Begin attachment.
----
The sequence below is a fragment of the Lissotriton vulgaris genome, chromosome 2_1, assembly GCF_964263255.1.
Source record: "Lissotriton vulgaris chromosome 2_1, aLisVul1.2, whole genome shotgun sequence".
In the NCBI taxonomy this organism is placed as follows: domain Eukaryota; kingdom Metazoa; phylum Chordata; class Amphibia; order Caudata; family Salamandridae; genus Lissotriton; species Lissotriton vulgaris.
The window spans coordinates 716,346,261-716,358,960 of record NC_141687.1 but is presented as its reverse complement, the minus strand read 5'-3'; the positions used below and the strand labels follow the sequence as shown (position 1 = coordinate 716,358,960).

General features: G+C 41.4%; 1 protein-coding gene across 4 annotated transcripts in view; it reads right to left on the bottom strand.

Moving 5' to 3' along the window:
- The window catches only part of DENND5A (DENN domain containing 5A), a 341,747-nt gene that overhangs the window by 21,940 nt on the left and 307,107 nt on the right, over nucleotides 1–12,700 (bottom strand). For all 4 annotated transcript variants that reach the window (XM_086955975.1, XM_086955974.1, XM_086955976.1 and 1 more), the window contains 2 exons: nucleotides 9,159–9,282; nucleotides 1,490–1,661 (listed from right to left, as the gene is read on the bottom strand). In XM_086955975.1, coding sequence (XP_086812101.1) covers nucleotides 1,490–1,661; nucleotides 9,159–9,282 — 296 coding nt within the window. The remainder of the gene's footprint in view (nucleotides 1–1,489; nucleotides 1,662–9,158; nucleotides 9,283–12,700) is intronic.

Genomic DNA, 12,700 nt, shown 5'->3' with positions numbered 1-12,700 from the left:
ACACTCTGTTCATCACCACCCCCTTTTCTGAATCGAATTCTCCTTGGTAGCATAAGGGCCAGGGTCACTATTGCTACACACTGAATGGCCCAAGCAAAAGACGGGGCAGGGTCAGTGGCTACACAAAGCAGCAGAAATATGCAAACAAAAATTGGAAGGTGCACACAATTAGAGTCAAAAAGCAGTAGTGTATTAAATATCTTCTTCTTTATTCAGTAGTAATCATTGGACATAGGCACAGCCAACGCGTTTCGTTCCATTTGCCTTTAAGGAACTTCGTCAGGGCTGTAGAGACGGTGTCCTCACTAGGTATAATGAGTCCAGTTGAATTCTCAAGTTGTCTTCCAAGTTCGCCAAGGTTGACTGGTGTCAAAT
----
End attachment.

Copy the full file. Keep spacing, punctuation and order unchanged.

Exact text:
The sequence below is a fragment of the Lissotriton vulgaris genome, chromosome 2_1, assembly GCF_964263255.1.
Source record: "Lissotriton vulgaris chromosome 2_1, aLisVul1.2, whole genome shotgun sequence".
In the NCBI taxonomy this organism is placed as follows: domain Eukaryota; kingdom Metazoa; phylum Chordata; class Amphibia; order Caudata; family Salamandridae; genus Lissotriton; species Lissotriton vulgaris.
The window spans coordinates 716,346,261-716,358,960 of record NC_141687.1 but is presented as its reverse complement, the minus strand read 5'-3'; the positions used below and the strand labels follow the sequence as shown (position 1 = coordinate 716,358,960).

General features: G+C 41.4%; 1 protein-coding gene across 4 annotated transcripts in view; it reads right to left on the bottom strand.

Moving 5' to 3' along the window:
- The window catches only part of DENND5A (DENN domain containing 5A), a 341,747-nt gene that overhangs the window by 21,940 nt on the left and 307,107 nt on the right, over nucleotides 1–12,700 (bottom strand). For all 4 annotated transcript variants that reach the window (XM_086955975.1, XM_086955974.1, XM_086955976.1 and 1 more), the window contains 2 exons: nucleotides 9,159–9,282; nucleotides 1,490–1,661 (listed from right to left, as the gene is read on the bottom strand). In XM_086955975.1, coding sequence (XP_086812101.1) covers nucleotides 1,490–1,661; nucleotides 9,159–9,282 — 296 coding nt within the window. The remainder of the gene's footprint in view (nucleotides 1–1,489; nucleotides 1,662–9,158; nucleotides 9,283–12,700) is intronic.

Genomic DNA, 12,700 nt, shown 5'->3' with positions numbered 1-12,700 from the left:
ACACTCTGTTCATCACCACCCCCTTTTCTGAATCGAATTCTCCTTGGTAGCATAAGGGCCAGGGTCACTATTGCTACACACTGAATGGCCCAAGCAAAAGACGGGGCAGGGTCAGTGGCTACACAAAGCAGCAGAAATATGCAAACAAAAATTGGAAGGTGCACACAATTAGAGTCAAAAAGCAGTAGTGTATTAAATATCTTCTTCTTTATTCAGTAGTAATCATTGGACATAGGCACAGCCAACGCGTTTCGTTCCATTTGCCTTTAAGGAACTTCGTCAGGGCTGTAGAGACGGTGTCCTCACTAGGTATAATGAGTCCAGTTGAATTCTCAAGTTGTCTTCCAAGTTCGCCAAGGTTGACTGGTGTCAAAT